Intel Capital and on-demand software company Limelight Networks invested an undisclosed amount of money into David Perry-led cloud-based gaming service Gaikai, the companies said Tuesday.
Emerging cloud-based gaming companies like Gaikai and the recently-launched
OnLive are gaining interest from tech investors and partners that want to make gaming more commercially viable and accessible to a broader PC-using audience.
The latest Gaikai investment adds to previous funding, including $10 million from a mystery investor and $5 million from Benchmark Capital. Gaikai is slated to launch in summer this year.
Gaikai already has a relationship with Intel, as the service's cloud-based technology utilizes Intel CPUs. Gaikai and OnLive have data centers that handle the brunt of a game's computing requirements. Users can then access games instantly and remotely without installing the game on a local hard drive.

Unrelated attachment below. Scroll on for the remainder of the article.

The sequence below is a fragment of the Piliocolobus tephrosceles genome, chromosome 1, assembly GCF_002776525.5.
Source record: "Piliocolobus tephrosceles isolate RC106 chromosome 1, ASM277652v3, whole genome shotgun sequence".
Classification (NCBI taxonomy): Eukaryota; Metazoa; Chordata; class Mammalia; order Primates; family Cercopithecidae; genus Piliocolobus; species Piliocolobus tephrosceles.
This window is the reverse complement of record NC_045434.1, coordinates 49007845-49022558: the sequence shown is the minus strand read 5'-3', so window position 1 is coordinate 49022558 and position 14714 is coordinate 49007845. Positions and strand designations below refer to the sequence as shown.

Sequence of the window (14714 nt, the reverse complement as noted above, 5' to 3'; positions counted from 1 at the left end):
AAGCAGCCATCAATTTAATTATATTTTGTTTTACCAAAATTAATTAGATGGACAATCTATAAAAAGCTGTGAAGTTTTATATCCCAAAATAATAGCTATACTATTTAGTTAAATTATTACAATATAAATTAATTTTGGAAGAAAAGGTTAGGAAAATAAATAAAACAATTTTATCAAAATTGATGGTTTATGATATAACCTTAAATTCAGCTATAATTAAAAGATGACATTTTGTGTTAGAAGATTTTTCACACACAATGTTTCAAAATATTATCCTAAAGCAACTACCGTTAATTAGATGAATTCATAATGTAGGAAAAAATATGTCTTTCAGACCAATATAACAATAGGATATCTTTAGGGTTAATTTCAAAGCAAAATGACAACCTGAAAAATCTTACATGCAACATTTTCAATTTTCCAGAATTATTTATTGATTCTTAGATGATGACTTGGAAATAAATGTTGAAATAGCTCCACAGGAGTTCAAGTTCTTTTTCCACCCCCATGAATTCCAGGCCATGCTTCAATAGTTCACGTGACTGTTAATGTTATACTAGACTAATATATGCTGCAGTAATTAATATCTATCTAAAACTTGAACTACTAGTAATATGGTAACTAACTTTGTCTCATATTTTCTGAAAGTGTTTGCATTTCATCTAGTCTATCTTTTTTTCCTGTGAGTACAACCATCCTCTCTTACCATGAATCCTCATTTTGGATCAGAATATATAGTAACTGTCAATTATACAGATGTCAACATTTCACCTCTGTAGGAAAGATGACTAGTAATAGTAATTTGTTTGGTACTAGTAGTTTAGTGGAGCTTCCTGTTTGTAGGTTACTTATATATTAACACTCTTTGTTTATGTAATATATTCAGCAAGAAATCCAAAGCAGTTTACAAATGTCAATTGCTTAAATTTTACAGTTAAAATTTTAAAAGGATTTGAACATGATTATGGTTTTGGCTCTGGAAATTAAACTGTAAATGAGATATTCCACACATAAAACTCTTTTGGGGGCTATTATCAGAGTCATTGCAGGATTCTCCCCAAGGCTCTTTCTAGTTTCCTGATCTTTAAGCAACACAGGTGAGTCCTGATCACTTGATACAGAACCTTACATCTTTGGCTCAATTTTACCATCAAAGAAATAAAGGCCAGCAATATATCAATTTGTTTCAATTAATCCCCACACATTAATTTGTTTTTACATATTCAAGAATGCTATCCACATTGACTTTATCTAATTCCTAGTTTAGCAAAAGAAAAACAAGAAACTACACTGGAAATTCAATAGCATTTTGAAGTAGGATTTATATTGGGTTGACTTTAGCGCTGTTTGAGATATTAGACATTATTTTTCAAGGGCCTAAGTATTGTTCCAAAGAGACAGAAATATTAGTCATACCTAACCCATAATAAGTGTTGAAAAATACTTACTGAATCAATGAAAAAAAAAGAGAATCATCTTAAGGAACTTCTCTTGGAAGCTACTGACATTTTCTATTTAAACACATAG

Gaikai's initial business model is built on allowing gamers to try out computer games simply by clicking on a game company's web advertisement. That ad would send users directly to a game with no installation required.
Perry said Limelight's content delivery experience and network also offers opportunities as Gaikai continues development. "Partnering with Limelight to leverage their globally distributed, high-performance platform will help ensure that the fidelity of our cloud-based gaming service is as graphically rich and responsive as a traditional console experience," he said in a statement.
In June, Gaikai announced that it partnered
with Electronic Arts to stream titles including The Sims, Battlefield: Bad Company, Dragon Age, Mass Effect, Medal of Honor
and Need For Speed
through the service.